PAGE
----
But the question of direction matters a lot.  Consider a country whose GDP weakens–both tax revenues fall and social spending (on things like unemployment insurance) rises.  This means that in the absence of a policy change, weak GDP leads to higher debt.
There is a simple way to take a first cut at the question of direction of causation–by using a technique known as Granger Causality.  The set up is to try to explain something (such as GDP growth) by looking at its own lagged values and the lagged values of another variable (such as debt-to-GDP ratio).  I took the  data set in Herndon, Ash and Pollen and ran Granger tests using one lag explaining real GDP growth and debt-to-GDP ratios; I ran separate regressions for each country in the data set. I tested for significance at the 90 percent level of confidence.  I am happy to share my results with anyone who is interested (
In the tests where I was exploring whether debt-to-GDP “caused” GDP growth, I found that debt’s impact was negative in five countries (AustriaGermany,ItalyJapan and Portugal); positive in four countries (Australia, Canada, New Zealand and Norway), and zero in 11 countries (Belgium, Denmark, Finland, France, Greece, Ireland, the Netherlands, Spain, Sweden, the UK and the US; although France was close to being statistically negative).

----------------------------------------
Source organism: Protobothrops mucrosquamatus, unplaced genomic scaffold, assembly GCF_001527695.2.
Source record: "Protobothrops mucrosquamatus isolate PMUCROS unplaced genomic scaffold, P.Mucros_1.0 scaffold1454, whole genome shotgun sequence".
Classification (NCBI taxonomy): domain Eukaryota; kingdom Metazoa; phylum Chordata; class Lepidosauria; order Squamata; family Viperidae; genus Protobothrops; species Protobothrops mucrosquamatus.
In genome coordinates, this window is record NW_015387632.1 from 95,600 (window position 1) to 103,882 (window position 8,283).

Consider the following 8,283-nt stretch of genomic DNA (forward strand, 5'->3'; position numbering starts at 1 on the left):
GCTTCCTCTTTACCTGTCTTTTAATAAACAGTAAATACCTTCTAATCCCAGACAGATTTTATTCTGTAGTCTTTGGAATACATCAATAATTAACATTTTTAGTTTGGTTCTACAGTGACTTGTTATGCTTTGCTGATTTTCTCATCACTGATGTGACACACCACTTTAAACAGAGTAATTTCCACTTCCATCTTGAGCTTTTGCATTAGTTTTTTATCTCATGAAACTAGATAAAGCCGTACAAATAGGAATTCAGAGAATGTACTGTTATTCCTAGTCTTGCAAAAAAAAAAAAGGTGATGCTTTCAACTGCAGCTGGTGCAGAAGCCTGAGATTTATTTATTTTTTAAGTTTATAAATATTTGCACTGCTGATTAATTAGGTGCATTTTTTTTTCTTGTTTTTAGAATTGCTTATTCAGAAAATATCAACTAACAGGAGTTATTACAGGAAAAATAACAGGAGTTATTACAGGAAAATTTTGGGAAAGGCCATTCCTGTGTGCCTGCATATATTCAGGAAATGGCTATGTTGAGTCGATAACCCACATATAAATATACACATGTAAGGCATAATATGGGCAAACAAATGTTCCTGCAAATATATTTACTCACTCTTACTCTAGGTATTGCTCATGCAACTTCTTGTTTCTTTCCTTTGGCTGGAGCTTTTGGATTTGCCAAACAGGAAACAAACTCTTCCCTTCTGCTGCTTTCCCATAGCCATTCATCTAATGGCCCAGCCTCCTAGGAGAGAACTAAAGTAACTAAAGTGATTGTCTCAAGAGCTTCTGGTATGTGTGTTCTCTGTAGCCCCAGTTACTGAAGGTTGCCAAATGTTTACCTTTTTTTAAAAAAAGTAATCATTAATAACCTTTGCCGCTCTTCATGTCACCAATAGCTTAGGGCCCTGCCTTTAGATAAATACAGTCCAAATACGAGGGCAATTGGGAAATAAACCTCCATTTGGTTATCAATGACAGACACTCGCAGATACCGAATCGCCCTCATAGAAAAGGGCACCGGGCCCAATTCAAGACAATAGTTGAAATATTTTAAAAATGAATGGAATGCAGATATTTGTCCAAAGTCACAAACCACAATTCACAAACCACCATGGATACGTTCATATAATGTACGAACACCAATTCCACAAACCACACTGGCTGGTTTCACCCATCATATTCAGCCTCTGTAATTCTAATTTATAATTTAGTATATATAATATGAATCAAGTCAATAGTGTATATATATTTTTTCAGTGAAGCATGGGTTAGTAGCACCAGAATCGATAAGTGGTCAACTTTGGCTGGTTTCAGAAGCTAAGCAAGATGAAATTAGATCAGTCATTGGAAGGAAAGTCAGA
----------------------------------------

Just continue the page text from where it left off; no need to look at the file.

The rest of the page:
RR emphasize that there is a critical point at which debt becomes toxic, and that is at a debt-to-GDP ratio of more than 90 percent.  Doing Granger tests using this variable (on “on-off switch” for a country being at greater than 90 percent), we find that the impact of greater than 90 percent debt on GDP growth is positive in two cases (Australia and New Zealand), and is not statistically different from zero in eight cases (Belgium, Canada, Greece, Ireland, Japan, the UK and the US).  Ten countries have not had debt-to-GDP ratios above 90 percent.